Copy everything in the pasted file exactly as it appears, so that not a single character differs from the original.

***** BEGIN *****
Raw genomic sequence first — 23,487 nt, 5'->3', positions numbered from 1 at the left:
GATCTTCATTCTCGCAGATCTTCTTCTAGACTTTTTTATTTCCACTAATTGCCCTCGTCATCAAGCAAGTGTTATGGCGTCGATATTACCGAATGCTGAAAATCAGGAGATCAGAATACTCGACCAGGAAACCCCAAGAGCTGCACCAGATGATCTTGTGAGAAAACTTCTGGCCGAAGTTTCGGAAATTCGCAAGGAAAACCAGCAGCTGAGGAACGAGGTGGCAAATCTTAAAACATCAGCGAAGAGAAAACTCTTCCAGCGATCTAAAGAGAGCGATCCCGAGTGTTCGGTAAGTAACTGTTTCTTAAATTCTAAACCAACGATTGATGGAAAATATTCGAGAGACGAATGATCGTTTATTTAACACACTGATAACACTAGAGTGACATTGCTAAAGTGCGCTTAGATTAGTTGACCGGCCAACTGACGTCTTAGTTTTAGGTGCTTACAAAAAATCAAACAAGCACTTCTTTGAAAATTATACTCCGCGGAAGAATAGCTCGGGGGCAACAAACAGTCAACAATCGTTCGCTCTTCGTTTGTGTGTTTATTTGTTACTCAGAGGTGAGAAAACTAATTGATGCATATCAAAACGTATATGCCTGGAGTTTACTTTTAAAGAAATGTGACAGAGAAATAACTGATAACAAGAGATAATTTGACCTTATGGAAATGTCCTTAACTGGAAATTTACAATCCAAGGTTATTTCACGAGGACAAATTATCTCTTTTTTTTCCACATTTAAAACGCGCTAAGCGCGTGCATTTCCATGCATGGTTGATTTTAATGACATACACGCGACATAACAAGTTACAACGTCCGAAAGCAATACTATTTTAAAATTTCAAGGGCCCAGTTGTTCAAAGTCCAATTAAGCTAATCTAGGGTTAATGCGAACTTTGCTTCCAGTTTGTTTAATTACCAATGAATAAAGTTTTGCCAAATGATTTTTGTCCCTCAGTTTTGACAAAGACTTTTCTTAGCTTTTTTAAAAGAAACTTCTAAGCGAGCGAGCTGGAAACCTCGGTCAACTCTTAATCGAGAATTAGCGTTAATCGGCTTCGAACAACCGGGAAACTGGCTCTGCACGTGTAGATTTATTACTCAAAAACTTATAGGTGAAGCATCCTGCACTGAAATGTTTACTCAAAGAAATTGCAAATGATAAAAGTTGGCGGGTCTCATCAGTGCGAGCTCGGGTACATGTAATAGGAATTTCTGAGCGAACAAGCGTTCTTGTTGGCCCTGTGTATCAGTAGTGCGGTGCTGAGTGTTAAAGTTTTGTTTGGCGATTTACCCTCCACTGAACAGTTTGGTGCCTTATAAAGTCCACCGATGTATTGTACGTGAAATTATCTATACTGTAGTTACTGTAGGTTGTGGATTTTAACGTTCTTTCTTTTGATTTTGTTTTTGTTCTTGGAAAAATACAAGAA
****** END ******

Raw genomic sequence first — 23,487 nt, 5'->3', positions numbered from 1 at the left:
GATCTTCATTCTCGCAGATCTTCTTCTAGACTTTTTTATTTCCACTAATTGCCCTCGTCATCAAGCAAGTGTTATGGCGTCGATATTACCGAATGCTGAAAATCAGGAGATCAGAATACTCGACCAGGAAACCCCAAGAGCTGCACCAGATGATCTTGTGAGAAAACTTCTGGCCGAAGTTTCGGAAATTCGCAAGGAAAACCAGCAGCTGAGGAACGAGGTGGCAAATCTTAAAACATCAGCGAAGAGAAAACTCTTCCAGCGATCTAAAGAGAGCGATCCCGAGTGTTCGGTAAGTAACTGTTTCTTAAATTCTAAACCAACGATTGATGGAAAATATTCGAGAGACGAATGATCGTTTATTTAACACACTGATAACACTAGAGTGACATTGCTAAAGTGCGCTTAGATTAGTTGACCGGCCAACTGACGTCTTAGTTTTAGGTGCTTACAAAAAATCAAACAAGCACTTCTTTGAAAATTATACTCCGCGGAAGAATAGCTCGGGGGCAACAAACAGTCAACAATCGTTCGCTCTTCGTTTGTGTGTTTATTTGTTACTCAGAGGTGAGAAAACTAATTGATGCATATCAAAACGTATATGCCTGGAGTTTACTTTTAAAGAAATGTGACAGAGAAATAACTGATAACAAGAGATAATTTGACCTTATGGAAATGTCCTTAACTGGAAATTTACAATCCAAGGTTATTTCACGAGGACAAATTATCTCTTTTTTTTCCACATTTAAAACGCGCTAAGCGCGTGCATTTCCATGCATGGTTGATTTTAATGACATACACGCGACATAACAAGTTACAACGTCCGAAAGCAATACTATTTTAAAATTTCAAGGGCCCAGTTGTTCAAAGTCCAATTAAGCTAATCTAGGGTTAATGCGAACTTTGCTTCCAGTTTGTTTAATTACCAATGAATAAAGTTTTGCCAAATGATTTTTGTCCCTCAGTTTTGACAAAGACTTTTCTTAGCTTTTTTAAAAGAAACTTCTAAGCGAGCGAGCTGGAAACCTCGGTCAACTCTTAATCGAGAATTAGCGTTAATCGGCTTCGAACAACCGGGAAACTGGCTCTGCACGTGTAGATTTATTACTCAAAAACTTATAGGTGAAGCATCCTGCACTGAAATGTTTACTCAAAGAAATTGCAAATGATAAAAGTTGGCGGGTCTCATCAGTGCGAGCTCGGGTACATGTAATAGGAATTTCTGAGCGAACAAGCGTTCTTGTTGGCCCTGTGTATCAGTAGTGCGGTGCTGAGTGTTAAAGTTTTGTTTGGCGATTTACCCTCCACTGAACAGTTTGGTGCCTTATAAAGTCCACCGATGTATTGTACGTGAAATTATCTATACTGTAGTTACTGTAGGTTGTGGATTTTAACGTTCTTTCTTTTGATTTTGTTTTTGTTCTTGGAAAAATACAAGAA